When we face suffering, we may be tempted to wonder if God truly loves us. But maybe His love isn’t synonymous with our pain?
“Lord, he whom you love is ill.”
John 11:3 (ESV)
It had been almost three years since my husband was first diagnosed with a type of blood cancer. Out of necessity, his health trumped mine. And yet I couldn’t ignore that something wasn’t right with my own body. So, the doctor visits and tests began. With them, came the questions of God’s love (and wisdom) too.
“Wasn’t his suffering enough Lord?” I wondered. “And now mine? What are You doing?”
While not cancer, it would be a diagnosis that would require major surgery and subsequent medications for the foreseeable future.
We’ve likely all been there. The suffering might be different, but the questions and emotions are usually the same. This is true for us, but it was also true for Mary and Martha.
We don’t know a lot about Jesus’ relationship with Mary and Martha and their brother, Lazarus, but we do know that he knew them well and loved them a lot. This makes Jesus’ initial response to the statement above all the more peculiar.
Lazarus had fallen ill, and his sisters, Mary and Martha, sent word to Jesus to come help. Their cry is simple. Straight to the point. And urgent.
“Lord, the one you love is sick,” they said.
I can’t help but notice that they don’t appeal to Jesus’ power. They don’t even ask for a miracle. They simply appeal to Jesus’ love. Why? Because they know that whoever Jesus loves is the person Jesus will not abandon.
You would expect that someone Jesus deeply loves is someone whom Jesus would quickly rescue. But this is not what he does. Just a few verses later, after hearing about Lazarus, we’re told that “he stayed where he was two more days, and then he said to his disciples, ‘Let us go back to Judea’” (John 11:6-7).
Two more days? Those must have been two of the longest days for Mary and Martha.
Have you ever felt as though God was taking too much time? Maybe you’ve felt he was slow to respond. Jesus had his reasons, but Mary and Martha probably had their doubts: Does he really love Lazarus? Does he really love us? Why isn’t he doing something now?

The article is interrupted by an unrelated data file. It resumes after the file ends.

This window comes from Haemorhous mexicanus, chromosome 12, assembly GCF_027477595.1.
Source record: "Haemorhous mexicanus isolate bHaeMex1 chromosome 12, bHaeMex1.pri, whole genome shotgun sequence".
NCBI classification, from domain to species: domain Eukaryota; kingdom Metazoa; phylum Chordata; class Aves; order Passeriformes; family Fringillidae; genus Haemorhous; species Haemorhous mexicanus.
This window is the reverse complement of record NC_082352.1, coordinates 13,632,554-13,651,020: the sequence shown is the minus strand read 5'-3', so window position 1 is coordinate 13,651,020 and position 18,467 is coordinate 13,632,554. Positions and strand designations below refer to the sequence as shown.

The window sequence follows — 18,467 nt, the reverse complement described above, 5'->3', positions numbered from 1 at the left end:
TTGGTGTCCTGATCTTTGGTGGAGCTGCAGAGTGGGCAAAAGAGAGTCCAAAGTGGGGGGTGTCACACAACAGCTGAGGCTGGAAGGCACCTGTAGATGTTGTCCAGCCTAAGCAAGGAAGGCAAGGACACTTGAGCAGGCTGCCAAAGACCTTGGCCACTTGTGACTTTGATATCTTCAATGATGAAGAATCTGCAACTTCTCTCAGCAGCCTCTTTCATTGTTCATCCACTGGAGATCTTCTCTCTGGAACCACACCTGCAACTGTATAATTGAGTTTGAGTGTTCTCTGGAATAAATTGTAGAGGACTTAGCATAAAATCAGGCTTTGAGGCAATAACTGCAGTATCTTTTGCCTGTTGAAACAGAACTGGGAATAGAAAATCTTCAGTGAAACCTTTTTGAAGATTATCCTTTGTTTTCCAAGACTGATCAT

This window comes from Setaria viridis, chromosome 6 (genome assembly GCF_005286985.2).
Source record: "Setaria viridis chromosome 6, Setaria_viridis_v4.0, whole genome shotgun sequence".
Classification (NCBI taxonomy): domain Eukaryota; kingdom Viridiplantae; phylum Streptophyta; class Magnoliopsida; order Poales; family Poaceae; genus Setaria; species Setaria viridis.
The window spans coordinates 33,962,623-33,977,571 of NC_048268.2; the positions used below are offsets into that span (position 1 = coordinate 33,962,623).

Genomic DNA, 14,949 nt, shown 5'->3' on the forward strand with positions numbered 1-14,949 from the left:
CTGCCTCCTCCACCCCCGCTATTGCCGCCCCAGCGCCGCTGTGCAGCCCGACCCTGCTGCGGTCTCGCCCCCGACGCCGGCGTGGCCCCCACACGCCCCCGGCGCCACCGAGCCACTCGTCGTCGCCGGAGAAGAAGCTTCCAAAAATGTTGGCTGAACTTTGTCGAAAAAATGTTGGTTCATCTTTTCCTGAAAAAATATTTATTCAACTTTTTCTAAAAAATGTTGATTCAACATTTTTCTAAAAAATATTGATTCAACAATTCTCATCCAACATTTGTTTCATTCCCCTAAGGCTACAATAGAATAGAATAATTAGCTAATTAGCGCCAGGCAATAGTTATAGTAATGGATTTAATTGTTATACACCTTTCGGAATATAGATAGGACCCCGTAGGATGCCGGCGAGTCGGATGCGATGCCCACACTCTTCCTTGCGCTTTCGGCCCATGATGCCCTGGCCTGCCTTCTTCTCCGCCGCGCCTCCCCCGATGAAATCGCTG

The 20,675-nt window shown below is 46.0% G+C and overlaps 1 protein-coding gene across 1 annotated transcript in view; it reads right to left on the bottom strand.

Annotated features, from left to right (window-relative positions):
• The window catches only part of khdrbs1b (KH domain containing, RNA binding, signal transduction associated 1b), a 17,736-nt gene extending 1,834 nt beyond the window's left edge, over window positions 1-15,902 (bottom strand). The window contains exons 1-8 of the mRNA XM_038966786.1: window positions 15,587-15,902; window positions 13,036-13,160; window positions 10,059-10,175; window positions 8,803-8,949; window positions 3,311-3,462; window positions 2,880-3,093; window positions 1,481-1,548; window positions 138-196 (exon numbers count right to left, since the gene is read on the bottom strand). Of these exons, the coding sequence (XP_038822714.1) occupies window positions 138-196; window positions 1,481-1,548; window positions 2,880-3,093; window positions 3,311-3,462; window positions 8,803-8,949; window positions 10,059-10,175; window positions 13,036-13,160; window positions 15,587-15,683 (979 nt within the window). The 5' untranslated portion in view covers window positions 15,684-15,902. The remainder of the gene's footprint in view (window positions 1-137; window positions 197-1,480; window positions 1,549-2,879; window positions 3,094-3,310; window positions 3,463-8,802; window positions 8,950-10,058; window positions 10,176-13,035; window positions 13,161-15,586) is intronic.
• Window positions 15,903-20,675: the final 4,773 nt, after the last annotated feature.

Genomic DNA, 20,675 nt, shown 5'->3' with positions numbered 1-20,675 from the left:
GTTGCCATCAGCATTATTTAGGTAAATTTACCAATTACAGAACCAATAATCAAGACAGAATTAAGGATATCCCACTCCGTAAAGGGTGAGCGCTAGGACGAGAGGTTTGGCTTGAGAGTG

There is a lesson in this for each of us too. We must never make the mistake of thinking that God’s love and our suffering are incompatible. Our comfort, or lack thereof, is not commentary on God’s character. Suffering and pain and hurt are not contradictions of God’s love.
One thing we can be sure of is that when we weep, when we experience loss or pain, it is not because of a lack of God’s love. We need the reminder that God is not only present with us but that he loves us. And he will not abandon us.
Will you love Jesus even when you don’t understand what he is doing? Will you love him when it hurts? And when you’re scared? He loved us in his suffering and he has promised to never leave us in ours (Romans 8:38-39).
In His Word
For I am convinced that neither death nor life, neither angels nor demons, neither the present nor the future, nor any powers, neither height nor depth, nor anything else in all creation, will be able to separate us from the love of God that is in Christ Jesus our Lord. Romans 8:38-39 (NIV)
In Your Life
What temptation do you need to avoid while you wait on God’s timing?
Write down a list of a few things you are waiting on God for and commit to handing those over to him. Be sure you put the date so you can look back and remember.
If you are struggling to trust Jesus in the middle of a hard season, you can pre-order a copy of the new devotional by Ruth Schwenk and Karen Ehman, Trusting God in All the Things: 90 Devotions for Finding Peace in Your Every Day.
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